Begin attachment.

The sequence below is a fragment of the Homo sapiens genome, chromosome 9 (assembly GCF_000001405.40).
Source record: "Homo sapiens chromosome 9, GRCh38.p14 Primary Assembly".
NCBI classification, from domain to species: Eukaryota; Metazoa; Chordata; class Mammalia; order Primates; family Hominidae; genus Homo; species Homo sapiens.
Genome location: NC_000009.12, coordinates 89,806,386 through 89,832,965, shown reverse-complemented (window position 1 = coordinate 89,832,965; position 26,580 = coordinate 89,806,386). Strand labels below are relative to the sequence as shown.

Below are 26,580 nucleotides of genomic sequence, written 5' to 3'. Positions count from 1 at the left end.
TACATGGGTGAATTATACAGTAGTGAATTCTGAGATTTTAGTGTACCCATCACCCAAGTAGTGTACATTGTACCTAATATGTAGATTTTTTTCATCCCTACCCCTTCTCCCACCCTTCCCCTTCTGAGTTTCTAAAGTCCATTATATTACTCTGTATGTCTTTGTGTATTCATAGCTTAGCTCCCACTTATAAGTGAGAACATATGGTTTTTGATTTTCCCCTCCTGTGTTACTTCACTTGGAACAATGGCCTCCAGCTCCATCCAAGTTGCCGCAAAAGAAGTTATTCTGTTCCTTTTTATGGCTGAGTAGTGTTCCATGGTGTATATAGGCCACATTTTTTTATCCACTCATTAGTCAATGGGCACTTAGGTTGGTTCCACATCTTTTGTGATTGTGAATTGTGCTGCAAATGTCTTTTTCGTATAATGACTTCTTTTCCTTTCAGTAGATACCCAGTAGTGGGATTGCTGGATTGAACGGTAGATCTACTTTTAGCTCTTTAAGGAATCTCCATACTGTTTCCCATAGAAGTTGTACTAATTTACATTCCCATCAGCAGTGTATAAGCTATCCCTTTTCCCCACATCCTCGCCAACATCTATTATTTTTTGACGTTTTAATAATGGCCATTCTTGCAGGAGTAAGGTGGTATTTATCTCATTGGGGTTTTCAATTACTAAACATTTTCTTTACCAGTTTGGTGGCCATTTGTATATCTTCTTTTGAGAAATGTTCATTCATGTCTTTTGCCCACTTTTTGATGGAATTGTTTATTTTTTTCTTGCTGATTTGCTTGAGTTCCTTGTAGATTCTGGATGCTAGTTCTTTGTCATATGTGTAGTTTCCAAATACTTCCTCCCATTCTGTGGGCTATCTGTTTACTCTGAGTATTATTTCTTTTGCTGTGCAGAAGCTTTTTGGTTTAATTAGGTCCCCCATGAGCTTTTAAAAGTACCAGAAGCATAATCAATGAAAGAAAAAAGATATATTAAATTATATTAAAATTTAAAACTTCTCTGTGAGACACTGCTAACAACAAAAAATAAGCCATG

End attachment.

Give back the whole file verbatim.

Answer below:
The sequence below is a fragment of the Homo sapiens genome, chromosome 9 (assembly GCF_000001405.40).
Source record: "Homo sapiens chromosome 9, GRCh38.p14 Primary Assembly".
NCBI classification, from domain to species: Eukaryota; Metazoa; Chordata; class Mammalia; order Primates; family Hominidae; genus Homo; species Homo sapiens.
Genome location: NC_000009.12, coordinates 89,806,386 through 89,832,965, shown reverse-complemented (window position 1 = coordinate 89,832,965; position 26,580 = coordinate 89,806,386). Strand labels below are relative to the sequence as shown.

Below are 26,580 nucleotides of genomic sequence, written 5' to 3'. Positions count from 1 at the left end.
TACATGGGTGAATTATACAGTAGTGAATTCTGAGATTTTAGTGTACCCATCACCCAAGTAGTGTACATTGTACCTAATATGTAGATTTTTTTCATCCCTACCCCTTCTCCCACCCTTCCCCTTCTGAGTTTCTAAAGTCCATTATATTACTCTGTATGTCTTTGTGTATTCATAGCTTAGCTCCCACTTATAAGTGAGAACATATGGTTTTTGATTTTCCCCTCCTGTGTTACTTCACTTGGAACAATGGCCTCCAGCTCCATCCAAGTTGCCGCAAAAGAAGTTATTCTGTTCCTTTTTATGGCTGAGTAGTGTTCCATGGTGTATATAGGCCACATTTTTTTATCCACTCATTAGTCAATGGGCACTTAGGTTGGTTCCACATCTTTTGTGATTGTGAATTGTGCTGCAAATGTCTTTTTCGTATAATGACTTCTTTTCCTTTCAGTAGATACCCAGTAGTGGGATTGCTGGATTGAACGGTAGATCTACTTTTAGCTCTTTAAGGAATCTCCATACTGTTTCCCATAGAAGTTGTACTAATTTACATTCCCATCAGCAGTGTATAAGCTATCCCTTTTCCCCACATCCTCGCCAACATCTATTATTTTTTGACGTTTTAATAATGGCCATTCTTGCAGGAGTAAGGTGGTATTTATCTCATTGGGGTTTTCAATTACTAAACATTTTCTTTACCAGTTTGGTGGCCATTTGTATATCTTCTTTTGAGAAATGTTCATTCATGTCTTTTGCCCACTTTTTGATGGAATTGTTTATTTTTTTCTTGCTGATTTGCTTGAGTTCCTTGTAGATTCTGGATGCTAGTTCTTTGTCATATGTGTAGTTTCCAAATACTTCCTCCCATTCTGTGGGCTATCTGTTTACTCTGAGTATTATTTCTTTTGCTGTGCAGAAGCTTTTTGGTTTAATTAGGTCCCCCATGAGCTTTTAAAAGTACCAGAAGCATAATCAATGAAAGAAAAAAGATATATTAAATTATATTAAAATTTAAAACTTCTCTGTGAGACACTGCTAACAACAAAAAATAAGCCATG